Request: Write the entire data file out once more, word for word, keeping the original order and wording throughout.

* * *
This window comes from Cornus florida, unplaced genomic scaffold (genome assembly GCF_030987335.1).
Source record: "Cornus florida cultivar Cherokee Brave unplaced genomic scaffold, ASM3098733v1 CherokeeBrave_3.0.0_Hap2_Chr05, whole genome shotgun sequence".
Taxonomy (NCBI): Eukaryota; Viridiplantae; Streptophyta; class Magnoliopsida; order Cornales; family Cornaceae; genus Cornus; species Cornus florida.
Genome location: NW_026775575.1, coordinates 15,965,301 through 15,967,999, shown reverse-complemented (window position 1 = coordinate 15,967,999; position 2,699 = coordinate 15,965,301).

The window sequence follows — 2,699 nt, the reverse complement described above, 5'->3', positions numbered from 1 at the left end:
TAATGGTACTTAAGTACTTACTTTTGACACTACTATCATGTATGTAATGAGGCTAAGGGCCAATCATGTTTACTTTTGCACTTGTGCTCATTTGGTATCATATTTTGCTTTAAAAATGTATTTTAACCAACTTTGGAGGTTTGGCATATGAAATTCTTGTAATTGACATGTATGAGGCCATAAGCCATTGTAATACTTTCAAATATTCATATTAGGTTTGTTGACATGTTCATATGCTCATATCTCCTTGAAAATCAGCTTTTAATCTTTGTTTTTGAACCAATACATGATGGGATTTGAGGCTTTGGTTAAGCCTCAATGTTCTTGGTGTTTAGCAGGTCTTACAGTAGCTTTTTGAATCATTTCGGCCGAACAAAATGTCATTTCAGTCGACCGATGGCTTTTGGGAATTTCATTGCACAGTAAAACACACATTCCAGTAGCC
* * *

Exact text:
This window comes from Cornus florida, unplaced genomic scaffold (genome assembly GCF_030987335.1).
Source record: "Cornus florida cultivar Cherokee Brave unplaced genomic scaffold, ASM3098733v1 CherokeeBrave_3.0.0_Hap2_Chr05, whole genome shotgun sequence".
Taxonomy (NCBI): Eukaryota; Viridiplantae; Streptophyta; class Magnoliopsida; order Cornales; family Cornaceae; genus Cornus; species Cornus florida.
Genome location: NW_026775575.1, coordinates 15,965,301 through 15,967,999, shown reverse-complemented (window position 1 = coordinate 15,967,999; position 2,699 = coordinate 15,965,301).

The window sequence follows — 2,699 nt, the reverse complement described above, 5'->3', positions numbered from 1 at the left end:
TAATGGTACTTAAGTACTTACTTTTGACACTACTATCATGTATGTAATGAGGCTAAGGGCCAATCATGTTTACTTTTGCACTTGTGCTCATTTGGTATCATATTTTGCTTTAAAAATGTATTTTAACCAACTTTGGAGGTTTGGCATATGAAATTCTTGTAATTGACATGTATGAGGCCATAAGCCATTGTAATACTTTCAAATATTCATATTAGGTTTGTTGACATGTTCATATGCTCATATCTCCTTGAAAATCAGCTTTTAATCTTTGTTTTTGAACCAATACATGATGGGATTTGAGGCTTTGGTTAAGCCTCAATGTTCTTGGTGTTTAGCAGGTCTTACAGTAGCTTTTTGAATCATTTCGGCCGAACAAAATGTCATTTCAGTCGACCGATGGCTTTTGGGAATTTCATTGCACAGTAAAACACACATTCCAGTAGCC